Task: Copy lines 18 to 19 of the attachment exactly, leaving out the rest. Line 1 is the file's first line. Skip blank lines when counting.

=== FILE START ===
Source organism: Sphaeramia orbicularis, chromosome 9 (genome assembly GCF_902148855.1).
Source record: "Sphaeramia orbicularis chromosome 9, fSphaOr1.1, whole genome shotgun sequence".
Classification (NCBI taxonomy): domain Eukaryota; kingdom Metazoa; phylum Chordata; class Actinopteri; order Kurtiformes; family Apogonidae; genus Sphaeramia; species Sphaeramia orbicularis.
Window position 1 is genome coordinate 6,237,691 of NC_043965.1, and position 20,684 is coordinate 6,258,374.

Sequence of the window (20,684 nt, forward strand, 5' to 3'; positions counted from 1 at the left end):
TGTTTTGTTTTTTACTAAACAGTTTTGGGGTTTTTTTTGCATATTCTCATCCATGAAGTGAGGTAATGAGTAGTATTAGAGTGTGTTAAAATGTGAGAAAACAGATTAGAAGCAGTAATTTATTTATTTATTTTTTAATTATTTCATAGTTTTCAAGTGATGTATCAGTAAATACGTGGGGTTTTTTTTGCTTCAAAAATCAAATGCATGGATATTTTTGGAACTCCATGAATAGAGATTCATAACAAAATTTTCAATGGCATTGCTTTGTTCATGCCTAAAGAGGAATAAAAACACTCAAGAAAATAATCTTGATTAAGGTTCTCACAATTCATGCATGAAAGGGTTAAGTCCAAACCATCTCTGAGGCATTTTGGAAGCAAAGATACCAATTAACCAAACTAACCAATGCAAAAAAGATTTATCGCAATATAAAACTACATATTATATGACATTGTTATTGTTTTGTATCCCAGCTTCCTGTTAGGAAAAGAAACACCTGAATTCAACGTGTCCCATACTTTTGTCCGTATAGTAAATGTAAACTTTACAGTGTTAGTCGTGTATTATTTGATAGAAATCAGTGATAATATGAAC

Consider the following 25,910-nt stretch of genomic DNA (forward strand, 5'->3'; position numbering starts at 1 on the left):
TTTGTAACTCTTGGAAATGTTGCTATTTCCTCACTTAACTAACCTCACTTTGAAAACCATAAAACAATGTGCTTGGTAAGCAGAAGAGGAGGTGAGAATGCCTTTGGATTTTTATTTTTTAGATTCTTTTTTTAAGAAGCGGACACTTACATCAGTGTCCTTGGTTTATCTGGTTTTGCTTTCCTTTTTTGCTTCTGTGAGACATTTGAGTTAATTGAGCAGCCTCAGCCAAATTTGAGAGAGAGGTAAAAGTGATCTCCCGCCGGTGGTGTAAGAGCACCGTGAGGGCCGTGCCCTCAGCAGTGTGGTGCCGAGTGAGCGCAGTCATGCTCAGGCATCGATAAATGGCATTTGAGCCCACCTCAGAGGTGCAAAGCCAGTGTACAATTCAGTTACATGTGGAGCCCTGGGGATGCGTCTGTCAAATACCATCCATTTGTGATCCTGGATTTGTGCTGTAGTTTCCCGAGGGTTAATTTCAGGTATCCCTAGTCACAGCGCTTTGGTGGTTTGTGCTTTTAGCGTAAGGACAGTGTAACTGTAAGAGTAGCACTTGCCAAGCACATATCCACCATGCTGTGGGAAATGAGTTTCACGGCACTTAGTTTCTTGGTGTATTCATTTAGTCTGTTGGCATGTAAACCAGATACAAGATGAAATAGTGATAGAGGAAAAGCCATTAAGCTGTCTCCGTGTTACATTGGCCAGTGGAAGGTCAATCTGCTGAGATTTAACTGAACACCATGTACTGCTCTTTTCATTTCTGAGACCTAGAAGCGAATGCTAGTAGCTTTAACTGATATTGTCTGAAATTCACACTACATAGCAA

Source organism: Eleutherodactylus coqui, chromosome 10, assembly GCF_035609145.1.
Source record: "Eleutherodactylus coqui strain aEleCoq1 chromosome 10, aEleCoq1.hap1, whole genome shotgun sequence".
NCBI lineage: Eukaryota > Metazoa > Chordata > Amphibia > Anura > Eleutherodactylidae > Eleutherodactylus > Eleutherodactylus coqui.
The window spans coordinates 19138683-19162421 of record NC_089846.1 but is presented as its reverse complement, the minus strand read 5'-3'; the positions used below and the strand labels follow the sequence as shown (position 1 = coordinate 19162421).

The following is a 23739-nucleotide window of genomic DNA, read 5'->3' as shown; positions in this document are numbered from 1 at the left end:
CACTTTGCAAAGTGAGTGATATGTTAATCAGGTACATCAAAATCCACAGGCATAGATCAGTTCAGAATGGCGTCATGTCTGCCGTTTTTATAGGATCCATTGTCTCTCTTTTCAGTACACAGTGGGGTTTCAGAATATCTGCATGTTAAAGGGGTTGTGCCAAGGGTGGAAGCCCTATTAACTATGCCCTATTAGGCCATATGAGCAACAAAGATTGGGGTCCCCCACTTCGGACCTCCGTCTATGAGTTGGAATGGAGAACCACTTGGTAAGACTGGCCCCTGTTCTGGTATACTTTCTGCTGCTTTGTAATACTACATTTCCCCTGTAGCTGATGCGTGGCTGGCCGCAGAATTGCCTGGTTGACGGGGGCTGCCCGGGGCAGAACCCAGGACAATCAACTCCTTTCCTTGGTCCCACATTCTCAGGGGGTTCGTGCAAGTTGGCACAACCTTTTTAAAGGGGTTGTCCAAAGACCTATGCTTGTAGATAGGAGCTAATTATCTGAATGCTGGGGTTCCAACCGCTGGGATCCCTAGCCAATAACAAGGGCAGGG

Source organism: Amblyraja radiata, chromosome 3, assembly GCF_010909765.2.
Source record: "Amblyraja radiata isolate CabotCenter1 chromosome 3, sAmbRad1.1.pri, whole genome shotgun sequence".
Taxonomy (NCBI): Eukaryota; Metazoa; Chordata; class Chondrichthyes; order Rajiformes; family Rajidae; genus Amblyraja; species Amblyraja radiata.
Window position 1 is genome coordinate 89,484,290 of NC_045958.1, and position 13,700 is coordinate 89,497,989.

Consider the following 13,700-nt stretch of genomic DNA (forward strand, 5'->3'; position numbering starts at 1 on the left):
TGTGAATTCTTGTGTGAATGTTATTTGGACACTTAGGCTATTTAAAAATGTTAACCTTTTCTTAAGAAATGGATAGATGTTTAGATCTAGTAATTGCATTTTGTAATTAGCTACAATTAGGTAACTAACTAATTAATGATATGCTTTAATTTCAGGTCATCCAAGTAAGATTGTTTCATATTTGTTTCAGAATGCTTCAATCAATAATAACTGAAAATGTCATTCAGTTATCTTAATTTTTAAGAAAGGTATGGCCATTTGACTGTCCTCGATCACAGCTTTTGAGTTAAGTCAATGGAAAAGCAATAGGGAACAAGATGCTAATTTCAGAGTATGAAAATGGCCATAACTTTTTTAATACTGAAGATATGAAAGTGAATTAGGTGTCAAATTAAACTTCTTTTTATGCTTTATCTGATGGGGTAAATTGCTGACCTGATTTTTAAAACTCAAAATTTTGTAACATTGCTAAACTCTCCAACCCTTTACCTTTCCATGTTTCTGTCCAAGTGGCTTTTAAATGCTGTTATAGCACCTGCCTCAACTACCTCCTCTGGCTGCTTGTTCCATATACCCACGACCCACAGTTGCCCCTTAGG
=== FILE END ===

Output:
Window position 1 is genome coordinate 89,484,290 of NC_045958.1, and position 13,700 is coordinate 89,497,989.

Consider the following 13,700-nt stretch of genomic DNA (forward strand, 5'->3'; position numbering starts at 1 on the left):